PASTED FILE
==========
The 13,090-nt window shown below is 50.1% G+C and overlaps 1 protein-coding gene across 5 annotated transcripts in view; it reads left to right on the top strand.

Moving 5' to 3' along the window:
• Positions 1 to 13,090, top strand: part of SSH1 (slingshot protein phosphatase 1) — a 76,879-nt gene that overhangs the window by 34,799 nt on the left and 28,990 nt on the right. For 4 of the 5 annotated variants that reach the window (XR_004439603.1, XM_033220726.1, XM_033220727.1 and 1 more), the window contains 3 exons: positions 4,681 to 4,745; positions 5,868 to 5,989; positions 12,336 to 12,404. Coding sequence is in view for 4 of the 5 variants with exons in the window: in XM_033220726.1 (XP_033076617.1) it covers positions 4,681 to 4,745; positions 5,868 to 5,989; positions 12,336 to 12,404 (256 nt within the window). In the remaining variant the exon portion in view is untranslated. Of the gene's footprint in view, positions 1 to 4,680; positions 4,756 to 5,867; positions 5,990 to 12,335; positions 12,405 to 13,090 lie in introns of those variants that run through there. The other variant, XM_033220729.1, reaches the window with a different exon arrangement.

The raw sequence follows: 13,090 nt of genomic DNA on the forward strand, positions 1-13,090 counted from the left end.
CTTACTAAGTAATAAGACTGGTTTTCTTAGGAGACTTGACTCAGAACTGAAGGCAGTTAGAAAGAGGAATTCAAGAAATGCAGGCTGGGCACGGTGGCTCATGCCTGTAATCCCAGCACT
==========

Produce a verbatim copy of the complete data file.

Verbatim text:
The 13,090-nt window shown below is 50.1% G+C and overlaps 1 protein-coding gene across 5 annotated transcripts in view; it reads left to right on the top strand.

Moving 5' to 3' along the window:
• Positions 1 to 13,090, top strand: part of SSH1 (slingshot protein phosphatase 1) — a 76,879-nt gene that overhangs the window by 34,799 nt on the left and 28,990 nt on the right. For 4 of the 5 annotated variants that reach the window (XR_004439603.1, XM_033220726.1, XM_033220727.1 and 1 more), the window contains 3 exons: positions 4,681 to 4,745; positions 5,868 to 5,989; positions 12,336 to 12,404. Coding sequence is in view for 4 of the 5 variants with exons in the window: in XM_033220726.1 (XP_033076617.1) it covers positions 4,681 to 4,745; positions 5,868 to 5,989; positions 12,336 to 12,404 (256 nt within the window). In the remaining variant the exon portion in view is untranslated. Of the gene's footprint in view, positions 1 to 4,680; positions 4,756 to 5,867; positions 5,990 to 12,335; positions 12,405 to 13,090 lie in introns of those variants that run through there. The other variant, XM_033220729.1, reaches the window with a different exon arrangement.

The raw sequence follows: 13,090 nt of genomic DNA on the forward strand, positions 1-13,090 counted from the left end.
CTTACTAAGTAATAAGACTGGTTTTCTTAGGAGACTTGACTCAGAACTGAAGGCAGTTAGAAAGAGGAATTCAAGAAATGCAGGCTGGGCACGGTGGCTCATGCCTGTAATCCCAGCACT